11. “Beating the Bounds”: An Inquiry into Information Literacy and Student Learning Ecologies in the Library and the English Department Writing Program. - Jeremiah Chamberlin, English Language and Literature, LSA
Aaron McCollough, University Library and Graduate student collaborator: Kelly Davenport, School of Information
12. The Flipped Classroom in the Obstetrics and Gynecology Medical Student Clerkship: Implementation and Evaluation of a New Curriculum. - Helen Morgan, Karen McLean, and Maya Hammoud, Obstetrics and Gynecology, Medical School and Medical resident collaborators: Aisha Yousuf and Erika Dickson, Obstetrics and Gynecology, Medical School
Flipping the classroom significantly improved student attitudes and participation in the class.
13. Evaluating Student Learning of Methods of Interpersonal Social Work Practice with African American Families, Offered in Historical and Contemporary Context. - Leslie Hollingsworth, School of Social Work and Graduate student collaborator: Elizabeth Koomson, School of Social Work
ES2013 – keynote – MOOCs at Michigan panel May 6, 2013Posted by aquillam in teaching.
Tags: 2013, enriching scholarships, MOOC, teaching, technology
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Actually, the title of the keynote was “What Have We Learned From MOOCs? A Panel Discussion of the Implications of Massive Open Online Courses for Teaching and Learning ” but that seemed too long to include as blog post title.
First, a bit of a disclaimer. I am a slow typist. I may have missed things and miscopied them. The videtape of the session will be posted at
latter this week. It is much more authoritative than me.
This year’s keynote was a panel discussion by 3 faculty members who have taught a course through Massive Open Online Course (MOOC) through Coursera:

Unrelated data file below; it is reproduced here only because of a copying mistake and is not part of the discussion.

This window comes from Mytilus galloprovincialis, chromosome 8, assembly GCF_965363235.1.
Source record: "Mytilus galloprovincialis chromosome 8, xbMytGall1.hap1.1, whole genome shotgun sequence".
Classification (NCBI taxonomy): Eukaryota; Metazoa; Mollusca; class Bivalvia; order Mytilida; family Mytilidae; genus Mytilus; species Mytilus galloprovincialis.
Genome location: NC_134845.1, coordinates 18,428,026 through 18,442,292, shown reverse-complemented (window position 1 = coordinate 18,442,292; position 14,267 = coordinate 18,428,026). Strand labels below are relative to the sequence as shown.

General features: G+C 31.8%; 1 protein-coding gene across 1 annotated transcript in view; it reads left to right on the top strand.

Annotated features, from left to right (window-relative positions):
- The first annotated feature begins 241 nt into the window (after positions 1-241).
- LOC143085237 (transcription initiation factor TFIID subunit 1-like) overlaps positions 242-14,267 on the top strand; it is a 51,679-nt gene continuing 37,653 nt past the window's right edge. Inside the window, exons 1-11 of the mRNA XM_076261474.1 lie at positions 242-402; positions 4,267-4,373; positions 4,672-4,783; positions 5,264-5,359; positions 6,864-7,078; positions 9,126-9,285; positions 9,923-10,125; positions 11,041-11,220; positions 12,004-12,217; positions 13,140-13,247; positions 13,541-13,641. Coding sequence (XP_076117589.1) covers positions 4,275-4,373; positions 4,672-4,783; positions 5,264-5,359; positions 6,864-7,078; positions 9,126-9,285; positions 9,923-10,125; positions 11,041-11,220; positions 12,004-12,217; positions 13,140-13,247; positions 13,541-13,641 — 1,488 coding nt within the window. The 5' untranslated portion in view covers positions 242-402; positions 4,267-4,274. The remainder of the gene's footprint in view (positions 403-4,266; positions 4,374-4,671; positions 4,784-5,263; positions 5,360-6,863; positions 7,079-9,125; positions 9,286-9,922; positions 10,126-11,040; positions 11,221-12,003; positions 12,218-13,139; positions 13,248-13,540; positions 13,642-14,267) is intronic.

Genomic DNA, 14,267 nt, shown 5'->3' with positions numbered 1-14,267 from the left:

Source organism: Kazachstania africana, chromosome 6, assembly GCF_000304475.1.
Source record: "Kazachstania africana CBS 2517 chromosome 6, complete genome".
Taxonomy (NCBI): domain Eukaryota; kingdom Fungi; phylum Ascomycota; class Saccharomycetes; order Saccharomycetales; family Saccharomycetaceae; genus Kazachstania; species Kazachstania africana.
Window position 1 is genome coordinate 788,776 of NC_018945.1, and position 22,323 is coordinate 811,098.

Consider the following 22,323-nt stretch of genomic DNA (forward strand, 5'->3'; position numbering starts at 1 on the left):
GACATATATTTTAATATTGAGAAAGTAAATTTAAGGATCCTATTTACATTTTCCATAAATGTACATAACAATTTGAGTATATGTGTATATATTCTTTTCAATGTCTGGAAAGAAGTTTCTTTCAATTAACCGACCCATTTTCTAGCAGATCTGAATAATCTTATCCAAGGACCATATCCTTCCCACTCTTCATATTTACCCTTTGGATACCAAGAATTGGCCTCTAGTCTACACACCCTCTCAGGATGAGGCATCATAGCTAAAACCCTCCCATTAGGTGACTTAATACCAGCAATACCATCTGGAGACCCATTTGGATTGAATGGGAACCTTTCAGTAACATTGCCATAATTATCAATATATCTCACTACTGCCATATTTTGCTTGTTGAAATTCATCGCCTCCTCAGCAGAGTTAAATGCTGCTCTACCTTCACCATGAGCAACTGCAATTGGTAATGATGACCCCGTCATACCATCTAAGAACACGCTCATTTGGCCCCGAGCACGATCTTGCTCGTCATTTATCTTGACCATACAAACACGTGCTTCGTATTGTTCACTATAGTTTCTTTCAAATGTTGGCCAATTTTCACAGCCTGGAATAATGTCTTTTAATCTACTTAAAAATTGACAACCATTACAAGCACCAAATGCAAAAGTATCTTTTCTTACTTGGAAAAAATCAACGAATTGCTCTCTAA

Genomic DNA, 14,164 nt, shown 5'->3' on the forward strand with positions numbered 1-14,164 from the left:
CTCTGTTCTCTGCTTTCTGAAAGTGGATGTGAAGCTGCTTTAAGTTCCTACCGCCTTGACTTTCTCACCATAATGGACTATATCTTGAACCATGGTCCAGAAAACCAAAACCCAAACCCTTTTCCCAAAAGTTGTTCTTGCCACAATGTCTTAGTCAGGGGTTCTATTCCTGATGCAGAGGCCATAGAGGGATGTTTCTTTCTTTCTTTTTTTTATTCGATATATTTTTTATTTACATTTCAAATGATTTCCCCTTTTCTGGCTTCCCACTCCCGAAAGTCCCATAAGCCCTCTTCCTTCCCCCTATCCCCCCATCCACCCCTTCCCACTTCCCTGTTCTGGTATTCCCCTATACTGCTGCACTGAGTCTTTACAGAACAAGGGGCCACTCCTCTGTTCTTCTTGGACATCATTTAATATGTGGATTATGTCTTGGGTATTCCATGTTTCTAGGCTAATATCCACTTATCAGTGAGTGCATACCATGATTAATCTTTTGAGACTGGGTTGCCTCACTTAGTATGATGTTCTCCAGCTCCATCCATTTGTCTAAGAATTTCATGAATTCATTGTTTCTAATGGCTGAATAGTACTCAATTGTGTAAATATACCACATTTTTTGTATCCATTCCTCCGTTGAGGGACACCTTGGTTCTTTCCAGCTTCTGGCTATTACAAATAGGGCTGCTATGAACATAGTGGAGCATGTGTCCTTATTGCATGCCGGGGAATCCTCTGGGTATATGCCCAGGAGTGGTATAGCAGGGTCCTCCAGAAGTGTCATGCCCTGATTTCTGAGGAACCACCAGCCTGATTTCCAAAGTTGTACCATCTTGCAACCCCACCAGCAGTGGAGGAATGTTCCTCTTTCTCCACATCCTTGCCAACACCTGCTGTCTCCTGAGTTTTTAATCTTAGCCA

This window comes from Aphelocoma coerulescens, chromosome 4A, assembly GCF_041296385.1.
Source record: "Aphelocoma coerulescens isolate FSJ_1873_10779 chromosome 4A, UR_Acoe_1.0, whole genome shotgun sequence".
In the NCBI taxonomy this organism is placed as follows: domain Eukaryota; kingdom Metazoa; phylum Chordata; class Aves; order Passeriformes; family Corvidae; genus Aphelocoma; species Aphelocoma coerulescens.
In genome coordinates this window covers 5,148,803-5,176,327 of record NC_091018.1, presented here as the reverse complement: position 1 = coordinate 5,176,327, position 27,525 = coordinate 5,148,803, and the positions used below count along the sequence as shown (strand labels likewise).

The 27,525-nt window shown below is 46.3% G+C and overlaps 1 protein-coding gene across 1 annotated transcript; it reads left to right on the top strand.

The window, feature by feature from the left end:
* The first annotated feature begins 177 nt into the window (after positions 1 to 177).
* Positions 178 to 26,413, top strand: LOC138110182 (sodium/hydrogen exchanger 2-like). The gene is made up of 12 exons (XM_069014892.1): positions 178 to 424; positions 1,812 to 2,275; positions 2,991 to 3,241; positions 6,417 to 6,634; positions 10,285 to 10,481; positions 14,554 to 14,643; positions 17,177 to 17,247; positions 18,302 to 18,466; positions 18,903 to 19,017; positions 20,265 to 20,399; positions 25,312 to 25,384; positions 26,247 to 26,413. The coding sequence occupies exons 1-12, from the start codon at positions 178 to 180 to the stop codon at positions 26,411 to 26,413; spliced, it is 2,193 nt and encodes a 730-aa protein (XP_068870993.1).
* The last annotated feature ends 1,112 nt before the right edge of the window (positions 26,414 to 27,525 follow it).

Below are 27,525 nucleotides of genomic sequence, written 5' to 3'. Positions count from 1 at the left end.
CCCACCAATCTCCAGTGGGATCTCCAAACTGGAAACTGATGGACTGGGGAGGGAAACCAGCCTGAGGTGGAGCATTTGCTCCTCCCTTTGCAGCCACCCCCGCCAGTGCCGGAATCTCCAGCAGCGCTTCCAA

Guatam Kaul taught Introduction to Finance (the twitterverse offers this story about Kaul’s course and philosophy:
Eric Rabkin taught Fantasy and Science Fiction: The Human Mind, Our Modern World.
Caren Stalburg taught Instructional Methods in Health Professions Education.
It was moderated by Barry Fishman.
Hopefully, no one will mind if I take the liberty of referring to them by their first name from here on. Also hopefully I’ll spell their names right.you wouldn’t think that would be hard, but my computer really wants to “correct” Gautam and Caren.
Guatam started out with a simple definition: “Technology is anything that make teaching effective.” Technology is any tool, whether its a smartphone app, the internet, or a stick (see my post on the poster fair, once I get it ready.) Within this context, MOOCs are a tool we an use to improve visibility, and to allow access to those who otherwise wouldn’t have access. Additionally, MOOCs provide VERY BIG NUMBERS, which has significant impact on our ability to gather data on Learning Analytics. This has potentially huge implications, since small sample size has been one of the greatest hindrances to good data for learning analytics.
Barry points out that MOOCs are really nothing new. In Colonial America, you could sign up for correspondance courses in shorthand.It the 20s and 30s, there were classes taught via the radio (he didn’t mention it, but by that time there were classes being taught in rural areas via HAM radio, so kids who lived 20 miles from their nearest neighbors still got a basic education, a practice that persists even today in some areas.) Latter those radio courses became TV based (Bob Ross anyone?) The Open University in the UK teaches hundreds of thousands of students every year, most of whom are non-traditional students. So what does this new technology and emphasis mean, and how does it change things?